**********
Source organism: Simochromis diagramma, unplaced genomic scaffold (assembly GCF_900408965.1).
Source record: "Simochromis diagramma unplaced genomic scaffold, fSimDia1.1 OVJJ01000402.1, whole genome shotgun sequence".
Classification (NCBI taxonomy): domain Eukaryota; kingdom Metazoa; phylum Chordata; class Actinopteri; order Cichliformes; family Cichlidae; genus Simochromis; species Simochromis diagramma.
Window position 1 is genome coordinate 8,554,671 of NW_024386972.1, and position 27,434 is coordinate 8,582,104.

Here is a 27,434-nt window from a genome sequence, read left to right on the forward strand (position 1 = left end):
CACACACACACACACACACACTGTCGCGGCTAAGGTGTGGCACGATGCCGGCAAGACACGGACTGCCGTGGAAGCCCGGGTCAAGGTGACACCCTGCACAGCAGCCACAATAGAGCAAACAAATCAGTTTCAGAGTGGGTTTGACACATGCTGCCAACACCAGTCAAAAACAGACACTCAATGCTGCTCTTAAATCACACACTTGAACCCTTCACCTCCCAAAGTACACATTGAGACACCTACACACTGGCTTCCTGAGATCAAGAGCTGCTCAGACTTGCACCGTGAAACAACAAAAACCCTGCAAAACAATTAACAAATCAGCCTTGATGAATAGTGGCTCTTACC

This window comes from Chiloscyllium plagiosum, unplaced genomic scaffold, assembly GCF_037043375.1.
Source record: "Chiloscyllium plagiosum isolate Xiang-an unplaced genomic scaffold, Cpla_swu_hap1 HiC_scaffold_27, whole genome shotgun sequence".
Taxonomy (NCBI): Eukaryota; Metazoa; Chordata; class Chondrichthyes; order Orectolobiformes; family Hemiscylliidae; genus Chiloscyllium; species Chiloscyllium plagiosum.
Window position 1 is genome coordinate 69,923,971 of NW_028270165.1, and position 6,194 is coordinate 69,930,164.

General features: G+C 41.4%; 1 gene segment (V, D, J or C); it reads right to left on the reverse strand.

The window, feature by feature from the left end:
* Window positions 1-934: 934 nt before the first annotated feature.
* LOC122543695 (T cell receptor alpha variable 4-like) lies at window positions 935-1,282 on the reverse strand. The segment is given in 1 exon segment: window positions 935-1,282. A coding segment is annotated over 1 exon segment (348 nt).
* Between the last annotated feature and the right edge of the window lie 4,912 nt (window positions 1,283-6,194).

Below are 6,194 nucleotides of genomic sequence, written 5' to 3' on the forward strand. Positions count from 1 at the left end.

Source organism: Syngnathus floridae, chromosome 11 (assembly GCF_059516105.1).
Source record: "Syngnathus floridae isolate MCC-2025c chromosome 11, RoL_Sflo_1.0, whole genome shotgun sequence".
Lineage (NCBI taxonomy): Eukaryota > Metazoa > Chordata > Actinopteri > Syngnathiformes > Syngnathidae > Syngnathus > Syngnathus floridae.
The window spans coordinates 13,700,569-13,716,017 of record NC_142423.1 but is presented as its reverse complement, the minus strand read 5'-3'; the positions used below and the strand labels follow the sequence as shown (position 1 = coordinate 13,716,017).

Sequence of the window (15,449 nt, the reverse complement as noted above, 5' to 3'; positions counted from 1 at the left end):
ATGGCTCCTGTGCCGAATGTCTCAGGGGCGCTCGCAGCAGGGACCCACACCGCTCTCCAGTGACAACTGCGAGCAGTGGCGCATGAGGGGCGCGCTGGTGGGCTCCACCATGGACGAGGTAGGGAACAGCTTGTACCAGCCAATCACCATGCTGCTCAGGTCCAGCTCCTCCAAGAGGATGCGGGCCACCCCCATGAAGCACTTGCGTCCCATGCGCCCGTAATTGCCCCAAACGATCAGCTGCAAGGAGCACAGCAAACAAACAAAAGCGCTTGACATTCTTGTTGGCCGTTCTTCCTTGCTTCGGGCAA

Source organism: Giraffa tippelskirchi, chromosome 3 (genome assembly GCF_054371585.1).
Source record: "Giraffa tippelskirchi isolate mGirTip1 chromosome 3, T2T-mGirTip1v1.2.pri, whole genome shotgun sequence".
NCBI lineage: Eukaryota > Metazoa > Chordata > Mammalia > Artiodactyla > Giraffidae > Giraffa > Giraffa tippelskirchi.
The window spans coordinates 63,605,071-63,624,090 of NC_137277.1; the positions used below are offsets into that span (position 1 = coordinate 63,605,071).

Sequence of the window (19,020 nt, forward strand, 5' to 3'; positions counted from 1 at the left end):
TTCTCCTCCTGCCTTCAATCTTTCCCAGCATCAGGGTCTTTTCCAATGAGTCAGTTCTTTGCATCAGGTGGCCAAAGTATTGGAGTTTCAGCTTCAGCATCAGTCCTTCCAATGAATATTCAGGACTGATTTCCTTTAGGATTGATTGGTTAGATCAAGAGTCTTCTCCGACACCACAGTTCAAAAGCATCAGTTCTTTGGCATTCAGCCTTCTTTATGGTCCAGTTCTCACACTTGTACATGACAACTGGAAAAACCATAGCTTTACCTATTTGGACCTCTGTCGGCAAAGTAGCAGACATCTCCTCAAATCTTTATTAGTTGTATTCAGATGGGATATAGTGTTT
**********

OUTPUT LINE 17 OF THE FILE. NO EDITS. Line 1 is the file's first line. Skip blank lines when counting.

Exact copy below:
Source organism: Syngnathus floridae, chromosome 11 (assembly GCF_059516105.1).